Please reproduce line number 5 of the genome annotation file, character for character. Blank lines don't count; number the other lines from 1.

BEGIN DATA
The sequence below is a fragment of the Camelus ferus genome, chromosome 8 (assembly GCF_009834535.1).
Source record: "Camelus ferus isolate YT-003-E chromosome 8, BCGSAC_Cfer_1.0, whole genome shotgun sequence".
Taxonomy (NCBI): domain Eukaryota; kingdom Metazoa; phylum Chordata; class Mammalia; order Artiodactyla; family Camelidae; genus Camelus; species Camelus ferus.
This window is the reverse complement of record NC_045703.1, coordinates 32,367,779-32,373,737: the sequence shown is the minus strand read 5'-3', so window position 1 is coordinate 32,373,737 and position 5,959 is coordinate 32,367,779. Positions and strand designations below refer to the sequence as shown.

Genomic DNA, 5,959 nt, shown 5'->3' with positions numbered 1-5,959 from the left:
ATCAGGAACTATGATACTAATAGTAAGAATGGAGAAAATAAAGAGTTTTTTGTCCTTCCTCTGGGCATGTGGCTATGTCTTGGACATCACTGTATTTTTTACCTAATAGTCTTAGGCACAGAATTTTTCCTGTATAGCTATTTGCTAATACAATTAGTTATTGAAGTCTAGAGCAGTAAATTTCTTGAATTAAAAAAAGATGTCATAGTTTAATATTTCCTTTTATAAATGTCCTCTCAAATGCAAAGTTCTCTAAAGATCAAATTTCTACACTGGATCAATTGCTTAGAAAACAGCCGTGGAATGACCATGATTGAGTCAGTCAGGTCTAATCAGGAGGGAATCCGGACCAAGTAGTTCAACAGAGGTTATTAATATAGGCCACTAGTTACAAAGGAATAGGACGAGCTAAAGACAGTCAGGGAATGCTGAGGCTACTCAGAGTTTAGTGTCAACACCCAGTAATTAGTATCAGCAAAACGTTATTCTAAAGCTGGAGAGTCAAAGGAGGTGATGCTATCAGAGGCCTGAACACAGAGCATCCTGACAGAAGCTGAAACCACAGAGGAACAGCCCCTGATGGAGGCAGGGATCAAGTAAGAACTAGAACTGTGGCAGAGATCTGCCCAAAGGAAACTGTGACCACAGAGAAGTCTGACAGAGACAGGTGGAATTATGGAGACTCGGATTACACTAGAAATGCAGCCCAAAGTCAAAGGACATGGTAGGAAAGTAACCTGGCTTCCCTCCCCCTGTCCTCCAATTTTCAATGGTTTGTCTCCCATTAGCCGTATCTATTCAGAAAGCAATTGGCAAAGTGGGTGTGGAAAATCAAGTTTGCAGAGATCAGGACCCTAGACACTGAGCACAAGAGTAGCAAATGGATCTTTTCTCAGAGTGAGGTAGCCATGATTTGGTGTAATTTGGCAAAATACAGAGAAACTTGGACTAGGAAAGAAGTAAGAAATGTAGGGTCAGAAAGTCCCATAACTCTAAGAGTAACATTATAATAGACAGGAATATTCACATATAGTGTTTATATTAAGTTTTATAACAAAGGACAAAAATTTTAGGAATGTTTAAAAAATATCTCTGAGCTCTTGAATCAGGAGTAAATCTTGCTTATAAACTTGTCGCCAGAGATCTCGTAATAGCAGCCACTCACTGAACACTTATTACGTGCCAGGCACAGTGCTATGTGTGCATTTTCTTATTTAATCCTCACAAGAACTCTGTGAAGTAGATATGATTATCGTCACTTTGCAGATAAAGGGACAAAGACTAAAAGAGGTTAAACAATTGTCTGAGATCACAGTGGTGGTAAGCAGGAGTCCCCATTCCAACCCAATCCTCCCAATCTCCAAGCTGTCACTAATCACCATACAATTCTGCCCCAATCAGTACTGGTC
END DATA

Genomic DNA, 5,959 nt, shown 5'->3' with positions numbered 1-5,959 from the left: